Will your students leave college with a functional understanding of how to address Bible difficulties?
Maybe your teaching style nears an exegetical preaching approach, complete with addressing textual or interpretive difficulties that may arise in the text. But most college ministers don’t teach in this style. And even when some do work exegetically through texts, they’re unlikely to sense a need to highlight each biblical difficulty.
But avoiding thorny issues because of the opportunity cost of discussing them doesn’t mean students don’t need some dose of the subject matter. In fact, a dose now serves as purposeful inoculation for that day when a critic of the biblical text raises (real and valid) concerns about some passage or another. Christian young adults who have been sheltered from a realistic recognition of the numerous “tricky spots” in the Bible may find themselves disillusioned in a serious way – and lost about steps to take or how important this sudden, jarring realization really is.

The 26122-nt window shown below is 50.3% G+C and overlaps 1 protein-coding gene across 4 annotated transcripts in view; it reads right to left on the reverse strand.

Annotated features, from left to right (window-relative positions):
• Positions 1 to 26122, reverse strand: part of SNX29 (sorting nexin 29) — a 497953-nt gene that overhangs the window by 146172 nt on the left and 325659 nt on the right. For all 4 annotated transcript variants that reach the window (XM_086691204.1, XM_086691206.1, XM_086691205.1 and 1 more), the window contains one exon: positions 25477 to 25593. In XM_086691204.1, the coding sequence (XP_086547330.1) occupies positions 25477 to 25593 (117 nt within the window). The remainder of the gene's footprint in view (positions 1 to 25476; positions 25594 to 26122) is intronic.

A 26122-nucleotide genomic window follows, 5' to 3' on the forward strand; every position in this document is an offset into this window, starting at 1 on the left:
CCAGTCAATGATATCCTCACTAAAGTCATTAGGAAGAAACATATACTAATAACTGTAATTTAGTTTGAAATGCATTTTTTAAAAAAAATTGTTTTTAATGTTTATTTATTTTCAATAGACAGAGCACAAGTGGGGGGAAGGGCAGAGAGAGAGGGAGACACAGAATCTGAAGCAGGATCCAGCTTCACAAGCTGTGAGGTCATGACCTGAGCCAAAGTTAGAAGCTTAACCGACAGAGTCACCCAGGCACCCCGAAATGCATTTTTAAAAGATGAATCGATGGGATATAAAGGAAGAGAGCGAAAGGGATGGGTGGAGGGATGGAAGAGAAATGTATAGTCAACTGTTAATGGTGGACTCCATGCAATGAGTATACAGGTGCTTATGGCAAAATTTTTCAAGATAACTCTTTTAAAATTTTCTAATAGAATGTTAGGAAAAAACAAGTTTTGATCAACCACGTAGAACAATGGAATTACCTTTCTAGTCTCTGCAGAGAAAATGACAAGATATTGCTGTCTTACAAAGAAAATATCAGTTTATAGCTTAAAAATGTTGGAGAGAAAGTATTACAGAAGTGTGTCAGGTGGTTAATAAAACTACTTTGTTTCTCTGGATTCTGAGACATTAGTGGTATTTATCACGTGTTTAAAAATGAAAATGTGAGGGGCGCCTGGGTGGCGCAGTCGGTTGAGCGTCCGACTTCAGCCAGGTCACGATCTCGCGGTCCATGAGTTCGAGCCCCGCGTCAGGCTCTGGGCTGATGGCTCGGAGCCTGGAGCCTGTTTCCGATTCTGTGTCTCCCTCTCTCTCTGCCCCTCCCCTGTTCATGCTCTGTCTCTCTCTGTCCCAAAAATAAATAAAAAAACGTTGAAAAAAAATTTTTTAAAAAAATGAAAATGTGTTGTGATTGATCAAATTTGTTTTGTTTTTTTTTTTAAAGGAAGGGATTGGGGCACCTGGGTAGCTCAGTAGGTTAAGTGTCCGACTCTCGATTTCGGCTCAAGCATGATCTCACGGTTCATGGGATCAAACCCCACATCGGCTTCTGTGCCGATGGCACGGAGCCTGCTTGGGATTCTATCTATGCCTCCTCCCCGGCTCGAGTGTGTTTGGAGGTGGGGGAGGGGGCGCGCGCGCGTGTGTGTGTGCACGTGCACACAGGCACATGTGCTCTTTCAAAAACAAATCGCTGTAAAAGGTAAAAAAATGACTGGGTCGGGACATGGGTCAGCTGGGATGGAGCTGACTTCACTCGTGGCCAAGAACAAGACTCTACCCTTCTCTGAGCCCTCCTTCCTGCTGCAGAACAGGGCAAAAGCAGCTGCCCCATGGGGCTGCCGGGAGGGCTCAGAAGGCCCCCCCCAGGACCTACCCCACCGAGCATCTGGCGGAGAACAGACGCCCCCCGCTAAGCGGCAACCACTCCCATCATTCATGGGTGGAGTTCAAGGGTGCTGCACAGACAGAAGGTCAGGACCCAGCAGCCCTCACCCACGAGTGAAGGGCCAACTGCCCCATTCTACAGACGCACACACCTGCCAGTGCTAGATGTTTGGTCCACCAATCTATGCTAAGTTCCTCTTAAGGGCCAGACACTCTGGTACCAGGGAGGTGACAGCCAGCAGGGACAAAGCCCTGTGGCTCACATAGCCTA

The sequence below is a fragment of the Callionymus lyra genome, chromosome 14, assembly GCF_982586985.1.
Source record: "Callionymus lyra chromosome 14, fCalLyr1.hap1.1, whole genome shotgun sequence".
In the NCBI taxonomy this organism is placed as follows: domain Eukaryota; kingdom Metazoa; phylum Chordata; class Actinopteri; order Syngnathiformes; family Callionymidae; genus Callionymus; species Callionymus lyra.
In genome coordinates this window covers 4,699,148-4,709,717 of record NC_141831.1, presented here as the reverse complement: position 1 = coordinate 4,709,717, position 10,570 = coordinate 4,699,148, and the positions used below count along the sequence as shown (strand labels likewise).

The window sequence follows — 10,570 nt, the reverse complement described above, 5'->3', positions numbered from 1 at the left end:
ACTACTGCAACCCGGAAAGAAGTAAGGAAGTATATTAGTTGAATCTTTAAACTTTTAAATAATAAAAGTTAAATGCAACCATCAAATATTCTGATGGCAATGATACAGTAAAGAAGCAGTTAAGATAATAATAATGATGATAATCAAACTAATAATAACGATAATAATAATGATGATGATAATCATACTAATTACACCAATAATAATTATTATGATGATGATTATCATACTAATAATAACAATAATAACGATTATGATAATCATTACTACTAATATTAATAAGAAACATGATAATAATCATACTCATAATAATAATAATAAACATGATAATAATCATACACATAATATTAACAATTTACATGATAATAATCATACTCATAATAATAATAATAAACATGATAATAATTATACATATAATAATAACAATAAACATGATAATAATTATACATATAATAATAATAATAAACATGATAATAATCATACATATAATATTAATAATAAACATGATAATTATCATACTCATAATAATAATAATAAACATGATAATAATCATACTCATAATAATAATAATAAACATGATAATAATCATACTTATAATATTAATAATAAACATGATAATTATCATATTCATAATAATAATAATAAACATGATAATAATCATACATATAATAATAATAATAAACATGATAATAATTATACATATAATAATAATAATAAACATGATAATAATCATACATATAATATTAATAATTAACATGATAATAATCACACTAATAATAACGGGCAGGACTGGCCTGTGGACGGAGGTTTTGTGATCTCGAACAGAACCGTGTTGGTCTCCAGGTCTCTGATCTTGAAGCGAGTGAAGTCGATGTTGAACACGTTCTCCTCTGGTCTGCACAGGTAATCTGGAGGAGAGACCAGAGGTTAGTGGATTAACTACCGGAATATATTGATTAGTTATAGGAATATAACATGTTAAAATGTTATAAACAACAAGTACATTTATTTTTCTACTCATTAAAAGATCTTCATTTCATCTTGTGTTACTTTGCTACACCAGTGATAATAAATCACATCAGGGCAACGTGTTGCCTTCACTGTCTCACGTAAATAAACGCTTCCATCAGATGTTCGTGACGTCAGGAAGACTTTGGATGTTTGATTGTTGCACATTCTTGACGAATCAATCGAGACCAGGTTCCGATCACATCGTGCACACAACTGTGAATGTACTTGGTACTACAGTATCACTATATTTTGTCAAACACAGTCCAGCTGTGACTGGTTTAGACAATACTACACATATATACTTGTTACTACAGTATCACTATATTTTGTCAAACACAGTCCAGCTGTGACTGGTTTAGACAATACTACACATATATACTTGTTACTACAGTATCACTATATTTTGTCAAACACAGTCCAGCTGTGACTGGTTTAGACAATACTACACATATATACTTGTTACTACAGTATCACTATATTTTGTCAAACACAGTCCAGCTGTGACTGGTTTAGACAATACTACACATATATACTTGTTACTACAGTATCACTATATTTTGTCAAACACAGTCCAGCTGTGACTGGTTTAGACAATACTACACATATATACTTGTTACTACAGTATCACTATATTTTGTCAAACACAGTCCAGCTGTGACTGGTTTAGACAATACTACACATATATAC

(The same issue comes up with any sort of apologetics. If we don’t train people early to treat apologetic issues realistically and with humility, then strong arguments “from the other side” will land with more weight than they may even deserve.)
So how are you training students for the day they encounter scholars (Christian or otherwise) differing over what the Bible means or over what the Bible says? Will your students already realize this takes place – along with helpful strategies for seeking out scholarship, the ability to ask good questions, and a lasting trust in the Bible and the God of the Bible with issues that remain obscure?